Total irrigation was 146 mm; and 34, 129, 241 and 373 kg N ha-1 were applied to the 4 treatments.

Plot size was 6 m x 6 m with six rows of plants per plot and 12 plants per row; the plots were organised in a randomised block design with four replicate plots per treatment. The SPAD-502 chlorophyll meter (Konica Minolta Sensing, Inc., Japan) was used to estimate leaf chlorophyll content. The DUALEX 4 FLAV sensor (Force A, Paris, France) was used to estimate the content of leaf flavonols. Measurements were made at weekly intervals commencing 22 days after transplanting (DAT). All measurements were made on the most recently expanded leaf on 16 plants per plot, using the same plants within each plot. Five crop biomass samplings were made throughout the crop and the N content was determined. All data are means from four replicate plots.





Sensor and biomass samplings coincided on 28, 43, 56 and 71 DAT.

3. Results & Discussion The accumulation of biomass throughout the growing season was similar for the four treatments.

There were appreciable differences in crop N uptake throughout the crop, the final total values being 119, 175, 220 and 254 kg N ha-1 for the 2, 8, 15 and 23 mM NO3- treatments, respectively, and in shoot N content (Figure 1) which were positively related to the applied N concentration. The ratio of leaf chlorophyll to leaf flavonols was strongly related to the applied N concentrations throughout the crop (Figure 2). There was a consistent general relationship between ratio of leaf chlorophyll to leaf flavonols and shoot N content (Figures 1 and 2). Linear regression analysis showed strong and significant (P0.01) linear relationships between the ratio of leaf chlorophyll to leaf flavonols and shoot N content on 43, 56 and 71 DAT with coefficient of determination (r2)

Nitrogen Workshop 2012

values of 0.78 to 0.85; however, the slope and intercept values varied appreciably between each of these dates indicating that the relationship was not constant over time. The average coefficient of variation for all values of the ratio of chlorophyll to flavonols was 29%.

Figure 1. Shoot N content of melon crops receiving nutrient solutions with 2, 8, 15 and 23 mM NO3- throughout the crop after 23 DAT.

All values are means of four replicates. DAT: days after transplanting.

Figure 2. Ratio of leaf chlorophyll to leaf flavonoles of a melon crop receiving nutrient solutions with 2, 8, 15 and 23 mM NO3- throughout the crop after 23 DAT.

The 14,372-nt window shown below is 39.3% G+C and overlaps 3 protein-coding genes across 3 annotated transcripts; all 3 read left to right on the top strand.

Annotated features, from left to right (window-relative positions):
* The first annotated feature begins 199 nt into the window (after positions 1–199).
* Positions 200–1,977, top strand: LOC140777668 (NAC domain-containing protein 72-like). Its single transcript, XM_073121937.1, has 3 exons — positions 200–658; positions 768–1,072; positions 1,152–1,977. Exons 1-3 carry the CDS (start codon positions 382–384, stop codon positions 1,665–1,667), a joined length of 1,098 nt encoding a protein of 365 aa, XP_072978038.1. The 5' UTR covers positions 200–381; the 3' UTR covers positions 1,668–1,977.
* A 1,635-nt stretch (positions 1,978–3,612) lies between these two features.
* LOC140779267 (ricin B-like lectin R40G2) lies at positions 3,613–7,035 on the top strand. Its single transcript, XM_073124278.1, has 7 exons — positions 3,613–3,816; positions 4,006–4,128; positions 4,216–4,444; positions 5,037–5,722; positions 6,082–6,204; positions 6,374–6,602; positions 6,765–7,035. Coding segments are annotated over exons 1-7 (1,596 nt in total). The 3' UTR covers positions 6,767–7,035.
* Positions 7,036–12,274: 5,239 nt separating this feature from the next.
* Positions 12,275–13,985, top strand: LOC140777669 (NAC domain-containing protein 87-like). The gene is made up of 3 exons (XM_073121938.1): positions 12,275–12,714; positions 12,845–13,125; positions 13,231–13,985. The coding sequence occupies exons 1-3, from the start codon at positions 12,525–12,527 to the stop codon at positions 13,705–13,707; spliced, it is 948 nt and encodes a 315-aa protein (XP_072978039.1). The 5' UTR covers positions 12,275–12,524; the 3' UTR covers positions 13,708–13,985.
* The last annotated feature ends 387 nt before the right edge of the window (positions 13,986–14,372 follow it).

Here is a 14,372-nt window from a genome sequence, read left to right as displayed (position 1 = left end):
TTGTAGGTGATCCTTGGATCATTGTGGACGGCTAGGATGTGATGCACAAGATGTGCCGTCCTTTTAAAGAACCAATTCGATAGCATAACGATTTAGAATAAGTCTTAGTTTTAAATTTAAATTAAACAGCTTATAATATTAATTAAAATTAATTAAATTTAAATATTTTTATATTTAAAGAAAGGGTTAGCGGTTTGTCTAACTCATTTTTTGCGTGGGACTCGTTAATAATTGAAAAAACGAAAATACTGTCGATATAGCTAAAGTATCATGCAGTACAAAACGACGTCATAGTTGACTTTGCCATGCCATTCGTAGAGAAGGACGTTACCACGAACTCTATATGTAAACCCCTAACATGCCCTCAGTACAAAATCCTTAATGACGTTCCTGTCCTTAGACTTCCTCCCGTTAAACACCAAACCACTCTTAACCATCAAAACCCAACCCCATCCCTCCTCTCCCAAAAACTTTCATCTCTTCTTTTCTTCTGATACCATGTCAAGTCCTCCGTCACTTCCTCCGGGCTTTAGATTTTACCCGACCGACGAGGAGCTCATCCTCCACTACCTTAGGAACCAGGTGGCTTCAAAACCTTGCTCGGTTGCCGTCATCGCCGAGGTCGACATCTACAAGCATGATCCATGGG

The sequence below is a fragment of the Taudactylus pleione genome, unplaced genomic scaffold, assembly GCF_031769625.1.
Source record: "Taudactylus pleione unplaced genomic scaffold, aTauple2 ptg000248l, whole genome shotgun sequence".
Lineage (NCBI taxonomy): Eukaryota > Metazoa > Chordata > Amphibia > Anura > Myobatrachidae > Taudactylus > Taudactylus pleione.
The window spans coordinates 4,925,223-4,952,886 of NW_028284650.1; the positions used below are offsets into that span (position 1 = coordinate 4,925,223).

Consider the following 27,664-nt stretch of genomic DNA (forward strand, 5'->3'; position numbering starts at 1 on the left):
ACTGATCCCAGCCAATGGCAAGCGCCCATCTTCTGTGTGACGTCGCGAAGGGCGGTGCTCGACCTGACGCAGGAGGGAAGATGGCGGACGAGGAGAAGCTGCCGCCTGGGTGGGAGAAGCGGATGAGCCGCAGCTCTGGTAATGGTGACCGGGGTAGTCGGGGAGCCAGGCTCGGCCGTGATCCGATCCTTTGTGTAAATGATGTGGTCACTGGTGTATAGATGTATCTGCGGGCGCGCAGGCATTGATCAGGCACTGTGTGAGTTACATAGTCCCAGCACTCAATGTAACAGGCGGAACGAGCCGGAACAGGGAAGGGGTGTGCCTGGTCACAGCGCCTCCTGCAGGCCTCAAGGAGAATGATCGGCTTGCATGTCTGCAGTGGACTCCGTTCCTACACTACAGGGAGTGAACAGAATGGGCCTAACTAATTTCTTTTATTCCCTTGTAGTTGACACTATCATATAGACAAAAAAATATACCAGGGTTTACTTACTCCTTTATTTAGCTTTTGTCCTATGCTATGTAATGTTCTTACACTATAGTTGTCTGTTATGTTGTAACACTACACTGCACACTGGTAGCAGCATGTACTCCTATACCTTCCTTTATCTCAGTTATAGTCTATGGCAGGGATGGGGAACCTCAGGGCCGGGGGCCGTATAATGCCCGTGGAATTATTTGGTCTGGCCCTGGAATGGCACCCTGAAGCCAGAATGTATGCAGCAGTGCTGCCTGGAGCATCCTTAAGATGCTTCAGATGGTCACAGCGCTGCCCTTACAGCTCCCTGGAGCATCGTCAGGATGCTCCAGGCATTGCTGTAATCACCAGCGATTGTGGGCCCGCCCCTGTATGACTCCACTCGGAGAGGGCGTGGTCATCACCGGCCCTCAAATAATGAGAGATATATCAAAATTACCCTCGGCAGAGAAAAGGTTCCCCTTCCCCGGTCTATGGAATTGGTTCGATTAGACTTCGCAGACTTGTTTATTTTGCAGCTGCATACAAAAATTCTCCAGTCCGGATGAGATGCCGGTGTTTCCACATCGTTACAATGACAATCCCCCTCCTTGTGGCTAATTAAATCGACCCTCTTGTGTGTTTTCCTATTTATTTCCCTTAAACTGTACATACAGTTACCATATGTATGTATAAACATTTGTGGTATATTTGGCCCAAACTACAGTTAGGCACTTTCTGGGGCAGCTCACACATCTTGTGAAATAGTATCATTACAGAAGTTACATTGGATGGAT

All values are means of four replicates. DAT: days after transplanting.

4. Conclusion The ratio of leaf chlorophyll to leaf flavonols, was sensitive to shoot N content. There was no consistent relationship between this ratio and shoot N content suggesting that threshold values for N management would need to be determined at particular growth stages for melon.

References Cartelat, A., Cerovic, Z.G., Goulas, Y., Meyer, S., Lelarg, C., Prioul J.L., Barbottin, A., Jeuffroy M.H., Gate, P., Agati, G. and Moya, I. 2005. Optically assessed contents of leaf polyphenolics and chlorophyll as indicators of nitrogen deficiency in wheat (Triticum aestivum L.) Field Crops Research 91, 35-49 Samborski, S.M., Tremblay, N. and Fallon, E. 2009. Strategies to make use of plant sensors-based diagnostic information for nitrogen recommendations. Agronomy Journal 101, 800-816

Nitrogen Workshop 2012

Site, preceding crop and N management effects on yield of organic winter oil seed rape Engström, L.a, Stenberg, M.a, Wallenhammar, A.-C.a,b, Ståhl, P.c a SLU, Department of Soil and Environment, Skara, Precision Agriculture and pedometrics, Skara, Sweden b HS Konsult AB, Örebro, Sweden c Hushållningssällskapet Rådgivning Agri AB, Linköping, Sweden

1. Background & Objectives Plant nutrient supply is a key issue in production of organic winter oil seed rape (WOR). The variation in nitrogen (N) application and yield level varies greatly. The production of organic oil seed rape is often hazardous and the grower has to expect great variations in yield levels (Wallenhammar, 2005). WOR demands high amounts of available soil N to achieve an adequate yield. The N demand is large during the vegetative stages (Schultz, 1972), and variation in yield of WOR is due to availability of N during growth and development (Rathke et al., 2006). Excess N rates in spring can, however, increase leaching in the subsequent crop (Engström et al. 2011). There is a need to improve tools used by advisors and farmers to predict the N demand. The objective of this study was to increase the knowledge of the possibilities to adjust the N application by organic fertilizers to the previous crop and site with the aim to develop N management strategies for N application in organic WOR.